One of the worries many people have in regard to AI is the ethical and moral code of robots and machines when asked to make important decisions.
Would a machine switch off a life-saving device for someone about to die, heartlessly, if it figured the machine could be used to save someone else? On what basis would that decision be made?
Curtin software and engineering researchers have developed a way to assess and inform on the ethical, social and moral logic of AI (artificial intelligence) and robotic systems, when they are making decisions. In turn, the researchers believe this could boost their reliability and integrity.
The breakthrough could also make the use of AI more acceptable and applicable across multiple areas including the medical sector, legal sector and mining industry.
Dr Masood Mehmood Khan from Curtin’s School of Civil and Mechanical Engineering has not only invented the framework, called the Accountable eXplainable AI (AXAI), but also proposed a software design process to integrate it into AI systems.
“Failing to provide measures of comprehensibility and accountability, means most AI and Machine Learning (ML) systems are unable to gain wider public support and approval,” he said.
“At present, these systems cannot explain their decisions and their level of intelligence, expertise and capabilities are also limited because of the built-in biases in the training data and algorithms.
Jordan Vice, a PhD student at Curtin University has incorporated and tested the AXAI framework in a real-time affective state assessment system.
The portable, light-weight system is equipped with a camera and sound capture device to acquire facial and speech data in real time for assessing one’s affective states. The system explains its reasoning and logic to users and subjects via a self-explanatory user interface. The multi-level user interface provides explanations in numbers, text and speech formats (see photo below):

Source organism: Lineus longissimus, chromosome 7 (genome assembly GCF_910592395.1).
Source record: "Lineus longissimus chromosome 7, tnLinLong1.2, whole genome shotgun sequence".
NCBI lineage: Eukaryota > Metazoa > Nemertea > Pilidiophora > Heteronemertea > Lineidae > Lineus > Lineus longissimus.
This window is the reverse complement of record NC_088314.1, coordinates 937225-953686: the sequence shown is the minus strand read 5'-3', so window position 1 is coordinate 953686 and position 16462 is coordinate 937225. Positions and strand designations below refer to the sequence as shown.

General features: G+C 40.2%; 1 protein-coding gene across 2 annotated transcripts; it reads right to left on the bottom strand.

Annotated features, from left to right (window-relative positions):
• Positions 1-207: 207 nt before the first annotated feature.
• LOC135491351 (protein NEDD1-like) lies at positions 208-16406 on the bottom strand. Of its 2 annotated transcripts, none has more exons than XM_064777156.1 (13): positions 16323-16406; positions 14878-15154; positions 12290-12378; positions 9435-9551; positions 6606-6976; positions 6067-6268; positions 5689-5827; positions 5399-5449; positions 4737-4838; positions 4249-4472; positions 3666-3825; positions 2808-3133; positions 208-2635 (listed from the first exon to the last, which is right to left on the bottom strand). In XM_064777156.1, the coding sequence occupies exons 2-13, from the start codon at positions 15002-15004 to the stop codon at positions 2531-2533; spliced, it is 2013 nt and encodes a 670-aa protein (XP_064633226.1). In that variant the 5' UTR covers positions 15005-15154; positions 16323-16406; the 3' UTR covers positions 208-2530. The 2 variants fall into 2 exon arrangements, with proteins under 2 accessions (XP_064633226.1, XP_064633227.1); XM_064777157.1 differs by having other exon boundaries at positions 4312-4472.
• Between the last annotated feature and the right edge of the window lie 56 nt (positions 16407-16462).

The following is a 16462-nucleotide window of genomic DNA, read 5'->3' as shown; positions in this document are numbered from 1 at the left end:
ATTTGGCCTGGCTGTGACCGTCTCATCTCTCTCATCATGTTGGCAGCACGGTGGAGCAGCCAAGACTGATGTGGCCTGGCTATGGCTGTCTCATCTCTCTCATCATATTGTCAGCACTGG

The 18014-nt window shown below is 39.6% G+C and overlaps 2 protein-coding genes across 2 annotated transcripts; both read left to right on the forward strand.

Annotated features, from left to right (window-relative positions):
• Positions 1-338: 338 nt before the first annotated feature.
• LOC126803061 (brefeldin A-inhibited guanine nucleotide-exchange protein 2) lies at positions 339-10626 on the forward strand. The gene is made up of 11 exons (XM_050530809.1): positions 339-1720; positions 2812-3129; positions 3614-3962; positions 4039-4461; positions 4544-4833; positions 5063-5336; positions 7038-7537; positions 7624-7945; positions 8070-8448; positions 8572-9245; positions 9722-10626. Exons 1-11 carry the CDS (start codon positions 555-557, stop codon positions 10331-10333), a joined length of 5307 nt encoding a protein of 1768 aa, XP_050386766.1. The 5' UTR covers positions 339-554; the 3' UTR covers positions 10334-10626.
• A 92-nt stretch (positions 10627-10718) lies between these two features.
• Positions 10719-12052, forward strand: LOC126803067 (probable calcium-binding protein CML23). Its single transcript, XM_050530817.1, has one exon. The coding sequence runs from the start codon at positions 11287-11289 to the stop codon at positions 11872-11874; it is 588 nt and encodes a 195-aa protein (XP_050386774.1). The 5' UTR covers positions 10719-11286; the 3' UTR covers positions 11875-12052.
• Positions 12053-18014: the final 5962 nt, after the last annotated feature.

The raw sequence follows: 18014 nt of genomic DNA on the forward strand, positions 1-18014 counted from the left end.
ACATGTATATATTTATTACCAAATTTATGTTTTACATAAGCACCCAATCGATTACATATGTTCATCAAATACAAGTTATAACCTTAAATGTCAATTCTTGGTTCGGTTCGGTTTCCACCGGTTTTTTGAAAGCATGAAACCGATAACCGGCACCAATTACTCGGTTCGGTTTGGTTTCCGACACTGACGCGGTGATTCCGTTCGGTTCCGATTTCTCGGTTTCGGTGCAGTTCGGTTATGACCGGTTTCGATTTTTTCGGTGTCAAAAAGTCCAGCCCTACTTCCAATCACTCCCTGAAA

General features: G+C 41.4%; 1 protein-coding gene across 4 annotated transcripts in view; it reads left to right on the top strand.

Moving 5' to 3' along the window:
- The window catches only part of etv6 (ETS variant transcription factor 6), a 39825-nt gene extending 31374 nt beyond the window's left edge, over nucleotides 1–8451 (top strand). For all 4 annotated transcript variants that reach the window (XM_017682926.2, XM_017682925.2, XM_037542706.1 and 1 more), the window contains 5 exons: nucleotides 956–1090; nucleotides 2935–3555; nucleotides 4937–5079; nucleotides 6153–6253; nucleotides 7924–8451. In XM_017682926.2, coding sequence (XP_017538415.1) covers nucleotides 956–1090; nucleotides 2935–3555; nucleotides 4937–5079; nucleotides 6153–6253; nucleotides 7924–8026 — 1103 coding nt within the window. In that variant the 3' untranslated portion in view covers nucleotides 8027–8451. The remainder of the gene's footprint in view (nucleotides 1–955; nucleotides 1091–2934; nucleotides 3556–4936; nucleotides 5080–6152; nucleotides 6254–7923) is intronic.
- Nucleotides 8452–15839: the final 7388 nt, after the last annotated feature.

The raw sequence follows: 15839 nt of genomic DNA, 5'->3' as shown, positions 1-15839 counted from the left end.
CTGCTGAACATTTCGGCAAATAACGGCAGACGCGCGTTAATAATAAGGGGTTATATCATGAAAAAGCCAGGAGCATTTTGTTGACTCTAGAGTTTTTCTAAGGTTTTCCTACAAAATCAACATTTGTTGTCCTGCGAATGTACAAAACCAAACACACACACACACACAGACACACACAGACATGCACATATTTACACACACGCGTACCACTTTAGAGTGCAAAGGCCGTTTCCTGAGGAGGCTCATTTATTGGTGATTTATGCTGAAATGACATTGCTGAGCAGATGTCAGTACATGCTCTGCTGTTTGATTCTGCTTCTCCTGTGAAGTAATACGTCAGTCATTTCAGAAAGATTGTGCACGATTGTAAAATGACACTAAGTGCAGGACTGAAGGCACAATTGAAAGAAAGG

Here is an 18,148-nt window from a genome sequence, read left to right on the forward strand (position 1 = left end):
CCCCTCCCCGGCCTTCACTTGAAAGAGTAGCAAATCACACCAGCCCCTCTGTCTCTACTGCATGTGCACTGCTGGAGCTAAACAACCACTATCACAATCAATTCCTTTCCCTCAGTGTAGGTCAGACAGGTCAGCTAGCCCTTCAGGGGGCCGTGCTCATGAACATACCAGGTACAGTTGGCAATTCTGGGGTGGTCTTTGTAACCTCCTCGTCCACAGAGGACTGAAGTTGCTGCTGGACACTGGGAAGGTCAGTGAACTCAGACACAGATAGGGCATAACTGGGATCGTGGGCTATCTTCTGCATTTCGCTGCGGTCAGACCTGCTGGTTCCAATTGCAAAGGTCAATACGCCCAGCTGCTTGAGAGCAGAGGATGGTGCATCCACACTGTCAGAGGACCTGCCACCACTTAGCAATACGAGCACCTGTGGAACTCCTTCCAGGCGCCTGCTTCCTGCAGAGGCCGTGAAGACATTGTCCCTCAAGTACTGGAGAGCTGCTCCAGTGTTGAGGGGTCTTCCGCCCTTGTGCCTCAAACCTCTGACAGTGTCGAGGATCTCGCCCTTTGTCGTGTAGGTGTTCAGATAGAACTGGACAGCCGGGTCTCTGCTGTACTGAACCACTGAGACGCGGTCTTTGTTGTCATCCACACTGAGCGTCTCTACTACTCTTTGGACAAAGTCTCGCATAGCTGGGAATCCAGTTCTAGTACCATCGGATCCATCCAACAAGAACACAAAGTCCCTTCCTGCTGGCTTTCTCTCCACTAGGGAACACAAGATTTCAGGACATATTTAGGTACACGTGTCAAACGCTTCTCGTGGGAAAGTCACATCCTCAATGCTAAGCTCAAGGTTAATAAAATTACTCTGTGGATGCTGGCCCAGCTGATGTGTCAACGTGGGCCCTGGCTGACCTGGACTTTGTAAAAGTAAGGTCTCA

“Even the best Explainable AI (XAI) solutions explain their inferences in terms of accuracy and some textual information. Such explanations usually do not provide means of measuring system accountability.
“Failing across areas, such as the medical sector and mining industry. For example, the mining activity in an area begins with mineral exploration and prospecting. AI and ML systems are now being used to determine which areas have the potential for further exploration.
“These systems use algorithms designed and trained to help in identifying rock faces and mineral-centric regions. Prospectors combine multiple data to get a comprehensive understanding of the area’s geological make-up to decide the most plausible location of high-grade ores. Using our framework, the ML systems would be able to explain their conclusions and results.”
The work of Dr Khan and his team was detailed in two papers recently published in IEEE Access found here and here.
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